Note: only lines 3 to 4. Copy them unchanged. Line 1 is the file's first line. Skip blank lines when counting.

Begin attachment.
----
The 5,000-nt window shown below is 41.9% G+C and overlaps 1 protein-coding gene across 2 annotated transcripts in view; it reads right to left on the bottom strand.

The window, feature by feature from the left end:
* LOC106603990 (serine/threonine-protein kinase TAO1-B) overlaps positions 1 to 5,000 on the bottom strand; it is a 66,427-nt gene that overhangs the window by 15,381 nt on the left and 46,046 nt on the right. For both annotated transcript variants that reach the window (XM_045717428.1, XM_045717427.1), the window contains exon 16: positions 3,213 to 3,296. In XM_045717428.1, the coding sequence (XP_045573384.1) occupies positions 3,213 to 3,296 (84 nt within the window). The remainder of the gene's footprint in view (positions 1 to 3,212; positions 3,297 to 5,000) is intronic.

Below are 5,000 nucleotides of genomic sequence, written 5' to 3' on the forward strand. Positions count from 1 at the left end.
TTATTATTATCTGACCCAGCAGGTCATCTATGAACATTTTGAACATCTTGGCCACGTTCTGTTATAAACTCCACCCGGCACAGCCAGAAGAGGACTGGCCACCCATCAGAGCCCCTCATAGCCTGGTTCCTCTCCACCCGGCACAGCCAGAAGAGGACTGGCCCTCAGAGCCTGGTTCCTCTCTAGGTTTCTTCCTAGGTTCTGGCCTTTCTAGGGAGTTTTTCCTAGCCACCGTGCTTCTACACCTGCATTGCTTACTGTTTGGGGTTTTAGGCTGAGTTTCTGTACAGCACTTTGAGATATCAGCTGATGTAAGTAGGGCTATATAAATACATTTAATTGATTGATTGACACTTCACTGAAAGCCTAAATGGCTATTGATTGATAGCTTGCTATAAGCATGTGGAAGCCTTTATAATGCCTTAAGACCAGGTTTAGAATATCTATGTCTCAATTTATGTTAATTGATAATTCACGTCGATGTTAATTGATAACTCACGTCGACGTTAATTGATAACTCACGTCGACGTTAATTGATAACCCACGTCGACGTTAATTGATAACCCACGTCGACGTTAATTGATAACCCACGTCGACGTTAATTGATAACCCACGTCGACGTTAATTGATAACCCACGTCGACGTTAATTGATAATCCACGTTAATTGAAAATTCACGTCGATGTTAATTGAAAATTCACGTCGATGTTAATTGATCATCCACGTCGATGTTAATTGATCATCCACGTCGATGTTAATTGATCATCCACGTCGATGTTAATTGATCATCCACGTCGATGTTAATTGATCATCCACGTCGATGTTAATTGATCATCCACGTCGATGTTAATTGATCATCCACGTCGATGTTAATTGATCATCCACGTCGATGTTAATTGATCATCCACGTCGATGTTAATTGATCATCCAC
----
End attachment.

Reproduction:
* LOC106603990 (serine/threonine-protein kinase TAO1-B) overlaps positions 1 to 5,000 on the bottom strand; it is a 66,427-nt gene that overhangs the window by 15,381 nt on the left and 46,046 nt on the right. For both annotated transcript variants that reach the window (XM_045717428.1, XM_045717427.1), the window contains exon 16: positions 3,213 to 3,296. In XM_045717428.1, the coding sequence (XP_045573384.1) occupies positions 3,213 to 3,296 (84 nt within the window). The remainder of the gene's footprint in view (positions 1 to 3,212; positions 3,297 to 5,000) is intronic.

Below are 5,000 nucleotides of genomic sequence, written 5' to 3' on the forward strand. Positions count from 1 at the left end.